Disco Review

Rating: 1.00/5

Critic Rating: (1.00/5)


Disco (Nikhil) is an orphan in a Telugu film of moderate budget. And like most films of such budgets he has a voice over telling us of his other traits every now and then. The genre of such films can named after what they take the
audience to be: fools with amnesia.

Disco is supposed to be a very selfish character who doesn’t mind taking advantage of his friends for his own benefits and the writer probably considers this original character sketch to be ingenious and includes it into every needless voice over and dialogue graciously supported by an obvious lack of aesthetics in every department of film making.

Disco and his group of friends go about life with random clichés and mockery of everything from Telugu films to TV commercials, and as random as it seems,the writer tries to connect these badly written and performed sequences in highly unoriginal ways to prove the mild brains of the moderately budgeted hero.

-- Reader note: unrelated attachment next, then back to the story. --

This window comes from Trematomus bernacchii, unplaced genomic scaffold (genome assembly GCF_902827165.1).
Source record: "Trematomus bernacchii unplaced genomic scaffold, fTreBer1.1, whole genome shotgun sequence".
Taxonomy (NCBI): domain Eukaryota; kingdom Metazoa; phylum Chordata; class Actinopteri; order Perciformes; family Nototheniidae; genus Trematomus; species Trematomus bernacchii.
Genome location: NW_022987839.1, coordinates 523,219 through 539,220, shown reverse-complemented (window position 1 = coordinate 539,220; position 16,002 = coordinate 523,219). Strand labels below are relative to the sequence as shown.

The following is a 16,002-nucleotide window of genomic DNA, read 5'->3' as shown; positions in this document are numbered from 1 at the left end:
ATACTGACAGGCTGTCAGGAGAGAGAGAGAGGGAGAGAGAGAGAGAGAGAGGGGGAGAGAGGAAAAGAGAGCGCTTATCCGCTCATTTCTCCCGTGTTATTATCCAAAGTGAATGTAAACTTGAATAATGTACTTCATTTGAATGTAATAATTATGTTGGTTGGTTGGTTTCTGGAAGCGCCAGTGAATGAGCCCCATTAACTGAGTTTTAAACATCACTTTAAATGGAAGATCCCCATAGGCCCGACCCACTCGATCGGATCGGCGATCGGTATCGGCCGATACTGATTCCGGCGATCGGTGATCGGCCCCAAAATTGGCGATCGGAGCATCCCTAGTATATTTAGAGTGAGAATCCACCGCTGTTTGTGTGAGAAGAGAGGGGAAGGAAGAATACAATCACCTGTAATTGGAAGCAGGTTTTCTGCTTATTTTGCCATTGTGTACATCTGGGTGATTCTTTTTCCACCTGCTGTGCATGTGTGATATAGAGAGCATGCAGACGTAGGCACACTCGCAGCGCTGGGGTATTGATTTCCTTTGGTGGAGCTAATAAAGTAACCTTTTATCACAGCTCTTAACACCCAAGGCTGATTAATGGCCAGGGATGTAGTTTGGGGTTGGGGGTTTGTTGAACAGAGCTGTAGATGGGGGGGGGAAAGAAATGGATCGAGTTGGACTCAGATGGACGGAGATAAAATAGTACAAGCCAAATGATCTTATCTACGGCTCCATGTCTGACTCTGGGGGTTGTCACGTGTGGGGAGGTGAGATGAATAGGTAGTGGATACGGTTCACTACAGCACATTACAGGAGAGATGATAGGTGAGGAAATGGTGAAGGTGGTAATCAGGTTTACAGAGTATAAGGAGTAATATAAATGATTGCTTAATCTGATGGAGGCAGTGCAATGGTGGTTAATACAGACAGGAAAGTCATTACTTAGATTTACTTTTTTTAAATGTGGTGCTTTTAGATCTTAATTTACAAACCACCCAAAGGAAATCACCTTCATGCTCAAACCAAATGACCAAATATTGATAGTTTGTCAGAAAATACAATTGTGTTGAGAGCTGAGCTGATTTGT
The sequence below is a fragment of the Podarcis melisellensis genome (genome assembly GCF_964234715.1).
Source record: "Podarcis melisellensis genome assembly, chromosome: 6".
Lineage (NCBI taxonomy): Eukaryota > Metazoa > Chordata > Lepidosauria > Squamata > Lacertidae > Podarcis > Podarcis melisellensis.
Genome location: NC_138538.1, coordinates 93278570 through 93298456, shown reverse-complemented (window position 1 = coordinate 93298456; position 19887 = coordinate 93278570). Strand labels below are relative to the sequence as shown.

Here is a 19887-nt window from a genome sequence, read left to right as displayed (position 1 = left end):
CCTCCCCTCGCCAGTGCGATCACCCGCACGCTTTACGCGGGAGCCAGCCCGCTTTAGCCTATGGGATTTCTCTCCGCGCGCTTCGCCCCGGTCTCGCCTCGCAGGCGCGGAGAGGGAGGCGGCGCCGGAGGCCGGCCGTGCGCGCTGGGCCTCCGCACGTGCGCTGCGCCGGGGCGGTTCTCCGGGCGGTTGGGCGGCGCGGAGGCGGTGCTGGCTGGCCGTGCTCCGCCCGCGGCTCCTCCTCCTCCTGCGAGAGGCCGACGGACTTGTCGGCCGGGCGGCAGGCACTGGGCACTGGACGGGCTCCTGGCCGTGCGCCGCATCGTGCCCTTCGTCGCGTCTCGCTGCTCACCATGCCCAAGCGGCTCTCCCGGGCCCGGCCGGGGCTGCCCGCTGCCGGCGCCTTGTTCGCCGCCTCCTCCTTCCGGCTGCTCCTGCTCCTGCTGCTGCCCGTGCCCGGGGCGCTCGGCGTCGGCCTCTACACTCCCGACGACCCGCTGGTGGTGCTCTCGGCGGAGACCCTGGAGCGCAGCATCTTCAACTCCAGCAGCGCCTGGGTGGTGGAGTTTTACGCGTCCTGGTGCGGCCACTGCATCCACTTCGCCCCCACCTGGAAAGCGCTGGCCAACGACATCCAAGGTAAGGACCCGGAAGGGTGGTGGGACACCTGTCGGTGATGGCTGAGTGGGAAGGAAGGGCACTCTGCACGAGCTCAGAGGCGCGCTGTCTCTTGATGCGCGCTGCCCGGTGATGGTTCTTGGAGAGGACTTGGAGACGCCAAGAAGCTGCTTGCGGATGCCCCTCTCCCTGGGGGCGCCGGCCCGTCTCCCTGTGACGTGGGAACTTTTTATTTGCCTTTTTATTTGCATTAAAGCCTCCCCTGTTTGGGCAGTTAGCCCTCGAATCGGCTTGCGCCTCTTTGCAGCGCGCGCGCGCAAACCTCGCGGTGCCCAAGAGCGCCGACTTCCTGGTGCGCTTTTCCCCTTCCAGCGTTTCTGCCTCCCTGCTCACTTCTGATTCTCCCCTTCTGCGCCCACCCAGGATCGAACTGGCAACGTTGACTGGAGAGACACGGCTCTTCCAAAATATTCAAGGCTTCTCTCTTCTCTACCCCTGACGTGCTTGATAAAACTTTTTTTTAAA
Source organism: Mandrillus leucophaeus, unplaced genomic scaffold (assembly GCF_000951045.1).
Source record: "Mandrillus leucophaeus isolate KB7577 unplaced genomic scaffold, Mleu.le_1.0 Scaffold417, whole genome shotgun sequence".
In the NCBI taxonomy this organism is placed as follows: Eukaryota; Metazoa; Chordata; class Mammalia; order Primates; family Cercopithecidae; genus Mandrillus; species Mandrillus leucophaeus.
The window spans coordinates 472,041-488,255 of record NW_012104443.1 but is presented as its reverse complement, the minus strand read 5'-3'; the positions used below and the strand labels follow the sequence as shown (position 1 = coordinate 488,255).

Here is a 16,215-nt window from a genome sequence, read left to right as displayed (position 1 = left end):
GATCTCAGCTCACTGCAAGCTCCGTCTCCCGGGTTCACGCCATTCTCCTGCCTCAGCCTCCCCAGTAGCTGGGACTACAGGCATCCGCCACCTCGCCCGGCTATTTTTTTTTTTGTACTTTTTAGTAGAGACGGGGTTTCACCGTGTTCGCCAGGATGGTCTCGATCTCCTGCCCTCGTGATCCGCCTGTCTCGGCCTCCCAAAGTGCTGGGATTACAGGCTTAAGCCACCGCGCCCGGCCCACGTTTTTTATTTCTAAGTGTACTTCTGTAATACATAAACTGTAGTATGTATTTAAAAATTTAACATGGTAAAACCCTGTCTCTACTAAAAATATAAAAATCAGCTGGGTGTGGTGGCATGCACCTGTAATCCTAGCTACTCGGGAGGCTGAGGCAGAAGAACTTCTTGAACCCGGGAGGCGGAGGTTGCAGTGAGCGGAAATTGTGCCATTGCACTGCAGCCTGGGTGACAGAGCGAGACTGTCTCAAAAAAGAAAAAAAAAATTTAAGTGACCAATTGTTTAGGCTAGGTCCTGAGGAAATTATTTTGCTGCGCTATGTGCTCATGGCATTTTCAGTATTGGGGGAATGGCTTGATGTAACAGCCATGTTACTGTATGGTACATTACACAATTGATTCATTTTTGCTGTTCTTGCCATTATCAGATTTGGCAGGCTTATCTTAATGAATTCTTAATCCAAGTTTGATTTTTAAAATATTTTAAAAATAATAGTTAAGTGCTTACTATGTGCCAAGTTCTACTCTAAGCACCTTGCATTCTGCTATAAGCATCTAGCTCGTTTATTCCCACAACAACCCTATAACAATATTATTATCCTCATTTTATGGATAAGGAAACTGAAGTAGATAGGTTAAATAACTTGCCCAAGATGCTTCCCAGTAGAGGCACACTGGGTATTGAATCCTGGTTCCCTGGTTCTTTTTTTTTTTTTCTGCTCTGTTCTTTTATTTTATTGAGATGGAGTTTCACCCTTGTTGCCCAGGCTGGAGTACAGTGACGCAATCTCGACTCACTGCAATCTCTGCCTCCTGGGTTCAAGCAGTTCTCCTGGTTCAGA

Here is a film crew that works hard to pay tribute to films made by master filmmakers such as Puri Jagannath, a fact that’ll help you judge the quality of minds behind this one.

Hard working

The most publicised trait of our industry (about crews and stars). All our stars especially, are real hard workers and it clearly shows on screen. They try so hard, to dance, for all the hectic action episodes, the hard working romance and other hard working stuff they do; so hard to sit through all their hard working suffering on screen.

It’ll be a welcome exception to watch some good work in the writing department instead of all the intense and ugly to look at physical struggle.


With every new generation, the number of true (original) performances one is seen in before they start promoting their own brand of stardom seems to shorten.

With Nikhil, it was one. He was the show stealer in Happy Days and his films were re-assurances of degradation around from then on.

Ali was the only relief for a few minutes in the second half of this tiresomely sleazy film.


Of the industry’s hierarchy, the makers of this one belong at the bottom (the scum). No point in giving their film a shot.

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